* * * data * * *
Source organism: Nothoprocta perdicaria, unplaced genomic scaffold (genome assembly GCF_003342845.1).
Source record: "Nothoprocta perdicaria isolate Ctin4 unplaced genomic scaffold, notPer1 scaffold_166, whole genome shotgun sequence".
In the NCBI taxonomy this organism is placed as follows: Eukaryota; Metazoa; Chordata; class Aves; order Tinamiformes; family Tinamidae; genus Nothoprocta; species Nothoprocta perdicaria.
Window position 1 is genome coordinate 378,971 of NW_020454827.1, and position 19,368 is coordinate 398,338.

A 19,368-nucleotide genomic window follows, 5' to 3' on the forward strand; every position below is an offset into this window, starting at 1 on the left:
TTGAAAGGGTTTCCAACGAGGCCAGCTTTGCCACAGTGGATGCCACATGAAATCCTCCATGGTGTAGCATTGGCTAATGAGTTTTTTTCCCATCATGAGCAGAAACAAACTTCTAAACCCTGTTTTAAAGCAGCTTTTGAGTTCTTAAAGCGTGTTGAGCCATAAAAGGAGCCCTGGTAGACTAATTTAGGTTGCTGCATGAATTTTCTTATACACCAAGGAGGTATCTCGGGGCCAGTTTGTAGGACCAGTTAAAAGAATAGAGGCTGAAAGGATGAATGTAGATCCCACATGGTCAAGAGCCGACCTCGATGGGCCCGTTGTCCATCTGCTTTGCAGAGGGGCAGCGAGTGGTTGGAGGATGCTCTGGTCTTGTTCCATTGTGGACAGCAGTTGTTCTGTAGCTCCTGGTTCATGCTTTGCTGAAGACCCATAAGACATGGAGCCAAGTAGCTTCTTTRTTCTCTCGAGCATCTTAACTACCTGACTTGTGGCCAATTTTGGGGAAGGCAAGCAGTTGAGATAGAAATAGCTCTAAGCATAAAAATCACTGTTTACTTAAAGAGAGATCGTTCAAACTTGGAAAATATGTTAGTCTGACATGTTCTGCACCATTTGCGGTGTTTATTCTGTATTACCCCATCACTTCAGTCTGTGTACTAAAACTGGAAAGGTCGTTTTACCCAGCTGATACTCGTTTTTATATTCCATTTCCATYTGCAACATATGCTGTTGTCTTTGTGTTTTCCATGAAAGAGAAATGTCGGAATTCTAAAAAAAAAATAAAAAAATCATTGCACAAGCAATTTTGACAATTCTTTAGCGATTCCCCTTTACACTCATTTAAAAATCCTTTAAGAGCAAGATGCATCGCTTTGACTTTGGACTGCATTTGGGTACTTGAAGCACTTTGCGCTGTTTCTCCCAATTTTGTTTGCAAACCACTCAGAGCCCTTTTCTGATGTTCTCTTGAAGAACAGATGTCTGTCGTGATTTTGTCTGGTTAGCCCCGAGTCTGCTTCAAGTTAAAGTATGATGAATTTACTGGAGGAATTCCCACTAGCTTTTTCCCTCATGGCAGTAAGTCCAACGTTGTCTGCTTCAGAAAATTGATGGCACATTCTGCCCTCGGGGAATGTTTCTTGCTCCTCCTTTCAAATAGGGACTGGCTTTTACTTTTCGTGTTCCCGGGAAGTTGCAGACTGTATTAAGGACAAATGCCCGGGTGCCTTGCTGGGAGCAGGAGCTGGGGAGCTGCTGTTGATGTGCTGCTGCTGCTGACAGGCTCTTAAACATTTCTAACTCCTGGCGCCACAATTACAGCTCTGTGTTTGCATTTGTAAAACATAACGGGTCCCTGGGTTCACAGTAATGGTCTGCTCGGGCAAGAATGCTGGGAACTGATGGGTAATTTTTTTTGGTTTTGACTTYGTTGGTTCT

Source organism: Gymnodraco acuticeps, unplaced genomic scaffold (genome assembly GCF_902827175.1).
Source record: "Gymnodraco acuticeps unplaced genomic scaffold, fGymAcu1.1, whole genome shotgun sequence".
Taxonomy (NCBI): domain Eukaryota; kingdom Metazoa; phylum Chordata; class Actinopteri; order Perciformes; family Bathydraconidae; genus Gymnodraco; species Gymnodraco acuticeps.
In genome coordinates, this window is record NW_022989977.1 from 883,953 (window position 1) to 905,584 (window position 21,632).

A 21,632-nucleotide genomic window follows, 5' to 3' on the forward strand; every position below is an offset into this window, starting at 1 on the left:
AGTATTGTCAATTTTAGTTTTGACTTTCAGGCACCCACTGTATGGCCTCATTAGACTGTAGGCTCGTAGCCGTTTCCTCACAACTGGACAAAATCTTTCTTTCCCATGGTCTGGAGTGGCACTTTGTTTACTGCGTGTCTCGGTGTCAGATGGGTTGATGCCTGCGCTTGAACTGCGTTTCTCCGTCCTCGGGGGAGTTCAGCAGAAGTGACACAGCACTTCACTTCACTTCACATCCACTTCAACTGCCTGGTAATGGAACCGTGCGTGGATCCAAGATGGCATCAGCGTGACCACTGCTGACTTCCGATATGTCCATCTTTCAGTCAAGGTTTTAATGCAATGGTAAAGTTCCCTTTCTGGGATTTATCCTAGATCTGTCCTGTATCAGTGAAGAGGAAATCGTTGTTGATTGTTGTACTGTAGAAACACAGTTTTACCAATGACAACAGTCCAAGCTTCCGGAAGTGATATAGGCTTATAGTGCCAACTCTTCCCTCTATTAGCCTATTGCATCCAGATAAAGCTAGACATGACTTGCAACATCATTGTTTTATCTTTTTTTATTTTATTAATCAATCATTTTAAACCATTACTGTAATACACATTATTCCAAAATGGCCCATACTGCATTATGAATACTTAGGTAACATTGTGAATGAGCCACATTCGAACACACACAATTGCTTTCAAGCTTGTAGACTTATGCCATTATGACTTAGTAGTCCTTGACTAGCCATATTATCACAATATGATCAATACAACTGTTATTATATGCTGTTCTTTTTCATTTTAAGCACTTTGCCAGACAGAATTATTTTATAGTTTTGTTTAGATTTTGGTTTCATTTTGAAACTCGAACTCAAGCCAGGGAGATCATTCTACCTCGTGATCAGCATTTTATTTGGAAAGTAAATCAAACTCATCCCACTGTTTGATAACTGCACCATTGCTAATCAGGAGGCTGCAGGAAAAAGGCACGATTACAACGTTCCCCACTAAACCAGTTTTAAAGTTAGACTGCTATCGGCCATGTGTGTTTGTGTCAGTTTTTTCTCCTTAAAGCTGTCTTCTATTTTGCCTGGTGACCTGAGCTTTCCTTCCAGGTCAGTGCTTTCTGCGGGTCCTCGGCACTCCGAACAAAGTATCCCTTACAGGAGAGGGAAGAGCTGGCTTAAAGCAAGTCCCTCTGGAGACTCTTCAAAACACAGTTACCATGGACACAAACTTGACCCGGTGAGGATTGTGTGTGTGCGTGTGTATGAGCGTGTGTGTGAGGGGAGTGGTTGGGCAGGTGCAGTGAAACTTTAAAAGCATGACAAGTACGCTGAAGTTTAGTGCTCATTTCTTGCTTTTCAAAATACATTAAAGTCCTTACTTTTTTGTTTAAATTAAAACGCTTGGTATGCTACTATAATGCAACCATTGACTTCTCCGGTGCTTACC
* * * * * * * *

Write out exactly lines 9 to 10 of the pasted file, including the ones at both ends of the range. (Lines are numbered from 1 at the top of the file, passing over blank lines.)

Taxonomy (NCBI): domain Eukaryota; kingdom Metazoa; phylum Chordata; class Actinopteri; order Perciformes; family Bathydraconidae; genus Gymnodraco; species Gymnodraco acuticeps.
In genome coordinates, this window is record NW_022989977.1 from 883,953 (window position 1) to 905,584 (window position 21,632).